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Living Death in Medieval French and English Literature (Cambridge Studies in Medieval Literature)

Living Death in Medieval French and English Literature (Cambridge Studies in Medieval Literature)

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Jane Gilbert
Cambridge University Press, 2/17/2011
EAN 9781107003835, ISBN10: 1107003830

Hardcover, 304 pages, 23.5 x 16 x 2 cm
Language: English

Medieval literature contains many figures caught at the interface between life and death - the dead return to place demands on the living, while the living foresee, organize or desire their own deaths. Jane Gilbert's original study examines the ways in which certain medieval literary texts, both English and French, use these 'living dead' to think about existential, ethical and political issues. In doing so, she shows powerful connections between works otherwise seen as quite disparate, including Chaucer's Book of the Duchess and Legend of Good Women, the Chanson de Roland and the poems of Francois Villon. Written for researchers and advanced students of medieval French and English literature, this book provides original, provocative interpretations of canonical medieval texts in the light of influential modern theories, especially Lacanian psychoanalysis, presented in an accessible and lively way.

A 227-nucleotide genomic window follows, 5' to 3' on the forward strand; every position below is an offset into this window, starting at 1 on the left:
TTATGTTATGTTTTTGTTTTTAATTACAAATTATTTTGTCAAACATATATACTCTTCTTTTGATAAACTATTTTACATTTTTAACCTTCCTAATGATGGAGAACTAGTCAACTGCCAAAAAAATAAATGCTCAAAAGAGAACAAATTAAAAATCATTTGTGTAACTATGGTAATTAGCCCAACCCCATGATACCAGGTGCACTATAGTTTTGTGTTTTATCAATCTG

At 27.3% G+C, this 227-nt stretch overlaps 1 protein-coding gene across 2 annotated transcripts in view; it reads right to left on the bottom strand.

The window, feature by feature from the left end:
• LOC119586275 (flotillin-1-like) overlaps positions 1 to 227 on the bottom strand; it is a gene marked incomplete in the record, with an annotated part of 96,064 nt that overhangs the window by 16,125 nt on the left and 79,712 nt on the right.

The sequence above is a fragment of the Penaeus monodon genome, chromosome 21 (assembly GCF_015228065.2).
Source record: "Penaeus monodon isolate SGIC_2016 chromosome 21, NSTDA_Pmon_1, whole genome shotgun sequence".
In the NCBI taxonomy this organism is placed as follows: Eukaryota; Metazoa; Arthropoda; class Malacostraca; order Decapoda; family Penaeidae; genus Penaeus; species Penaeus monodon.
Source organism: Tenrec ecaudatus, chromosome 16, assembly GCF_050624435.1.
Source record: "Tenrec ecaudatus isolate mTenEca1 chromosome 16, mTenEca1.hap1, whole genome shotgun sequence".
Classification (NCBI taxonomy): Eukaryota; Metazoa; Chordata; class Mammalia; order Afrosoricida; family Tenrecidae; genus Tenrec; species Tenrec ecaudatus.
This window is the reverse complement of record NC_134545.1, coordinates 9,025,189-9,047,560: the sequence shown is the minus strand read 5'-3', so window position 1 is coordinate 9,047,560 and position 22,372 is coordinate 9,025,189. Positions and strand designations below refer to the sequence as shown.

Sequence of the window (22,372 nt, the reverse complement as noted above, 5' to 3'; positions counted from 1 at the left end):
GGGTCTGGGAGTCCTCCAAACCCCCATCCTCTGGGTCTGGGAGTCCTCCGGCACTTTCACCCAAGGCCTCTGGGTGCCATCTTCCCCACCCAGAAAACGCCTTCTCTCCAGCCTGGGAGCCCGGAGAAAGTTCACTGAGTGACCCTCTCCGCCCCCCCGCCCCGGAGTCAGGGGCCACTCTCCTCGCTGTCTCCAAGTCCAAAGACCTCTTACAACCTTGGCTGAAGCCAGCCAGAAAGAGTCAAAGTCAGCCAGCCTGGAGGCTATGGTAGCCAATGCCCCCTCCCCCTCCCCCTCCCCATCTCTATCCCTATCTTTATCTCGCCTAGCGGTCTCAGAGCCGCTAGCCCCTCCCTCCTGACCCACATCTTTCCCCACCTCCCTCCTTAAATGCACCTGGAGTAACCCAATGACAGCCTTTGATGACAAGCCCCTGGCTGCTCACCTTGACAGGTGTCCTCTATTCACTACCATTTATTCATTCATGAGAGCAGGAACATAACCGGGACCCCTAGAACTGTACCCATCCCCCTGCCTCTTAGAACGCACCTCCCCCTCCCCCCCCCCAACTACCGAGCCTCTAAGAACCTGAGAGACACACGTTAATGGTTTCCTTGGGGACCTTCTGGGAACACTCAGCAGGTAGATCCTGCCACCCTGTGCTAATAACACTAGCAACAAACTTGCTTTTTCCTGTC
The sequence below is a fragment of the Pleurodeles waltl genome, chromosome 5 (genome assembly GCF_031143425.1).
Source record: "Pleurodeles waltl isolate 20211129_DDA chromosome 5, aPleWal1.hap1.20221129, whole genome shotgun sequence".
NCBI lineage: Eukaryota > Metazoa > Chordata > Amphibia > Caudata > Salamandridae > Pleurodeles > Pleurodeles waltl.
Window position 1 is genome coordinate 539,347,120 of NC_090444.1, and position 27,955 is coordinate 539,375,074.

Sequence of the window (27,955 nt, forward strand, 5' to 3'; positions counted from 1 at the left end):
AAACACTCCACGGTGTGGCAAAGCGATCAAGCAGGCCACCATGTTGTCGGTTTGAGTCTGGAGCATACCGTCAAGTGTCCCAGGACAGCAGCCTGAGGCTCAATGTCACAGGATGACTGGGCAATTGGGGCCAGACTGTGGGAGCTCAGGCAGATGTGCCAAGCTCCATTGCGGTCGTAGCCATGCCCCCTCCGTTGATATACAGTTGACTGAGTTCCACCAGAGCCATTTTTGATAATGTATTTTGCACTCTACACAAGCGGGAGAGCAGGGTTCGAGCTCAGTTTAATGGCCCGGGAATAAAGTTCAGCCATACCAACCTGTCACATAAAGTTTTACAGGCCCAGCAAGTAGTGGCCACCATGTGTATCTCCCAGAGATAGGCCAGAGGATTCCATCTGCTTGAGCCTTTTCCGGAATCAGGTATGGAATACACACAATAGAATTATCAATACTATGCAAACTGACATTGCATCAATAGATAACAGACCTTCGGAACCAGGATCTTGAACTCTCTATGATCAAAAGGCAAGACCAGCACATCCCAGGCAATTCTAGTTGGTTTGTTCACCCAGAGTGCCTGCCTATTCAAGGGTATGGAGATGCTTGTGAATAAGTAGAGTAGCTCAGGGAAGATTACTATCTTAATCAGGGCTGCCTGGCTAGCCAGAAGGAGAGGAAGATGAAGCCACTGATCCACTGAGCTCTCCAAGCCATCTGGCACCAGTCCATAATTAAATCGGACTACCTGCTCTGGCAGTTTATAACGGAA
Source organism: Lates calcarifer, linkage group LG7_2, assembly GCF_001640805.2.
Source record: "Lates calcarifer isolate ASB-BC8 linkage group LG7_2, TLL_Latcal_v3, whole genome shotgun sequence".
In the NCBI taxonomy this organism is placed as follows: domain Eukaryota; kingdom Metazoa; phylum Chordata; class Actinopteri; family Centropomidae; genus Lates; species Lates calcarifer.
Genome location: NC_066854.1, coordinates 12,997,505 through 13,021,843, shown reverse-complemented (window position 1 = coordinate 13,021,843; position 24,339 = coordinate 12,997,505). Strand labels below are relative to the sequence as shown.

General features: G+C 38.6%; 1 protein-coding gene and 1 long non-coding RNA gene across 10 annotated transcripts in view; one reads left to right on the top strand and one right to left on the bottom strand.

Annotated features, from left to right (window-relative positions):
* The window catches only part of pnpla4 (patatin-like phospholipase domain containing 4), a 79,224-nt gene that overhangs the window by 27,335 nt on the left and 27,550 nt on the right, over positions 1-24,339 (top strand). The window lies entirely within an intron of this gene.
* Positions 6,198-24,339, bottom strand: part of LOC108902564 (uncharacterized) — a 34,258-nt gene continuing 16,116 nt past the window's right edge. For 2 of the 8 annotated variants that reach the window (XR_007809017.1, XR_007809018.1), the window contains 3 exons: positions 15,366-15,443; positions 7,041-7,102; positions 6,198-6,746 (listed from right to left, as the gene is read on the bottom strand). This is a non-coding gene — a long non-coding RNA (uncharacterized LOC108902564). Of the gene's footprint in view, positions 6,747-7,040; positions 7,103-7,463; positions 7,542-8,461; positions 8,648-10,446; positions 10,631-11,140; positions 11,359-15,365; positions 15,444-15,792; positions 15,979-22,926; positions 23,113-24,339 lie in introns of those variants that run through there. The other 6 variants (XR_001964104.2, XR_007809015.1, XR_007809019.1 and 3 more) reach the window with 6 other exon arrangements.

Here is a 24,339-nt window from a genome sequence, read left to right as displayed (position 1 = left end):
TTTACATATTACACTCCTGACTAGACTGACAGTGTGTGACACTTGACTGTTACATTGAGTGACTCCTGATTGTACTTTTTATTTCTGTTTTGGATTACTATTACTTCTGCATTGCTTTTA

Introduction
living death
1. Roland and the second death
2. The knight as thing
courtly love in the non-cyclic prose Lancelot
3. The Ubi Sunt? Topos in Middle French
sad stories of the death of kings
4. Ceci n'est pas une marguerite
anamorphosis in Pearl
5. Becoming woman in Chaucer
on ne naît pas femme, on le devient en mourant
Conclusion
living dead or dead-in-life?

'The committed reader will be rewarded by the sheer intellectual excitement of a book that gives new meaning to the idea of 'social death'.' Times Higher Education